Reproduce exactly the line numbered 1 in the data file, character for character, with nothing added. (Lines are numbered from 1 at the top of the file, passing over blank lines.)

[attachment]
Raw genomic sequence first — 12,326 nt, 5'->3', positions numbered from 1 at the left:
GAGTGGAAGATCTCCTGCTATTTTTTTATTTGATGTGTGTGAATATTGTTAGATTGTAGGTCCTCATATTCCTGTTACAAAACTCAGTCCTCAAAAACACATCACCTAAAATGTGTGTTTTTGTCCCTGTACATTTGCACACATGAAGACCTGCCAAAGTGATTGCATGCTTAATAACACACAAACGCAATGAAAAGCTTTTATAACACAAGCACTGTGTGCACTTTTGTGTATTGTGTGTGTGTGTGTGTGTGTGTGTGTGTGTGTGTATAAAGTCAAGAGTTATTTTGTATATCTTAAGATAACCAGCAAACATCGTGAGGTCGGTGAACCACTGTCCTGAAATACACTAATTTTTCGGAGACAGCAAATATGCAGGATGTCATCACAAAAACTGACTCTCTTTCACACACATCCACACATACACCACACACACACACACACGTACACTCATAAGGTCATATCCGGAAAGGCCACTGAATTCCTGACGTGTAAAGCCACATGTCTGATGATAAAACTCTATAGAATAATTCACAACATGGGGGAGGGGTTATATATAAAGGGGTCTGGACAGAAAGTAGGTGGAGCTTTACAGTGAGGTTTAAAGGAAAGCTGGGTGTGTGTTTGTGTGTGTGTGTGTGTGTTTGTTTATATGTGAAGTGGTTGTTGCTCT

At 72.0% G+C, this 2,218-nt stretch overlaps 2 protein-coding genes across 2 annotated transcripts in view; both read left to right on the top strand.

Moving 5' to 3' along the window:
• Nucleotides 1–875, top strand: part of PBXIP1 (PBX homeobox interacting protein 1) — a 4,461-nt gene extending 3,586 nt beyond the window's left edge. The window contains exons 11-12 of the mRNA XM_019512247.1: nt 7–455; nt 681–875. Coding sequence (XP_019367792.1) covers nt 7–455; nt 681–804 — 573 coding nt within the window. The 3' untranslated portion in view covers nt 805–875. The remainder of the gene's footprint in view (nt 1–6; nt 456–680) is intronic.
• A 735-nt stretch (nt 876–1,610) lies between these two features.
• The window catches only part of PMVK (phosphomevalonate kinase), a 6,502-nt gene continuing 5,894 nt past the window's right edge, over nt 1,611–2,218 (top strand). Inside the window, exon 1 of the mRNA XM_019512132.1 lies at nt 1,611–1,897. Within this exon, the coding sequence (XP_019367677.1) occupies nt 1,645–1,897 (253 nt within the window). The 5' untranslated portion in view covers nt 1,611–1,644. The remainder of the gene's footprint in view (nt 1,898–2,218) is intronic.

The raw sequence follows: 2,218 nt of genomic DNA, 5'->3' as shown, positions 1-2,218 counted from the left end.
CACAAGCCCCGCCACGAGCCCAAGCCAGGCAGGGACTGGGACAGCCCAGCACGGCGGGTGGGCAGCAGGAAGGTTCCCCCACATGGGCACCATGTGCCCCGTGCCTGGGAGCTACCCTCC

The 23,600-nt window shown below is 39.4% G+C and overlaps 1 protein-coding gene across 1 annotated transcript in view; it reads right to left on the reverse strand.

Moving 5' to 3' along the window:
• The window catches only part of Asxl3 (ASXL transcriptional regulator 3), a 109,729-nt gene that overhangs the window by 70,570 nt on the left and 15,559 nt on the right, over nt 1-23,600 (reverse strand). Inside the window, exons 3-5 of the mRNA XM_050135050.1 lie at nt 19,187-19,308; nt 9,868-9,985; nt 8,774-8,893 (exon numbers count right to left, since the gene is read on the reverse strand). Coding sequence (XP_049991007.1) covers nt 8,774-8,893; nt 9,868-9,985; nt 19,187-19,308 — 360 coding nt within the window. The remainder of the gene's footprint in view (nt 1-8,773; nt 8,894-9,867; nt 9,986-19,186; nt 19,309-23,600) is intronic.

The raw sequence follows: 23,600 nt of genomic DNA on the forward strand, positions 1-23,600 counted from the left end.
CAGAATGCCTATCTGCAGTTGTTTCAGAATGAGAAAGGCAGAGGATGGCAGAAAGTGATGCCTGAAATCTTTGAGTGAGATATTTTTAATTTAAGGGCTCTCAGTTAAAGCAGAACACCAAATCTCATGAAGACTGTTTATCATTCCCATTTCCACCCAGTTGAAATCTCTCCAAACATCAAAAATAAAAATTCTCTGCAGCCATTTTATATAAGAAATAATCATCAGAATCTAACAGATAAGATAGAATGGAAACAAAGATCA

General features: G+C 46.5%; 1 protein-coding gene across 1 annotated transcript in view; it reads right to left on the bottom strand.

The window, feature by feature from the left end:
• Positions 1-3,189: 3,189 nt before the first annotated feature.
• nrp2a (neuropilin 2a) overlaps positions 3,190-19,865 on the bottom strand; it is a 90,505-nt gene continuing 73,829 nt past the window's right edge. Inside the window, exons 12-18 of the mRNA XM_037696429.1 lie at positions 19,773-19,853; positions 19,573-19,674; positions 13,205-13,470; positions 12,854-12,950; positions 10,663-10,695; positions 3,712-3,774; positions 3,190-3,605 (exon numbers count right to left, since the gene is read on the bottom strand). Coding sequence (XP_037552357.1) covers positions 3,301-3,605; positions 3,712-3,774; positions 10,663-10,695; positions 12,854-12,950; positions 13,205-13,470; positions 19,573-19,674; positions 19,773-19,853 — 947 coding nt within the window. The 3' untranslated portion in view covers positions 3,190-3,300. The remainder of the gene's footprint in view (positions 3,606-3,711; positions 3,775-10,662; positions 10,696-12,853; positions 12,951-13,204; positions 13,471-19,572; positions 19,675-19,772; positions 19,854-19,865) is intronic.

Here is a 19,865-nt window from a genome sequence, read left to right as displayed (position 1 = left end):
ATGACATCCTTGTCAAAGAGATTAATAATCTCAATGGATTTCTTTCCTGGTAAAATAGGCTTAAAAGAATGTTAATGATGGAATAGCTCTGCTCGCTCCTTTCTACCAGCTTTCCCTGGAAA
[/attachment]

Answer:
Raw genomic sequence first — 12,326 nt, 5'->3', positions numbered from 1 at the left: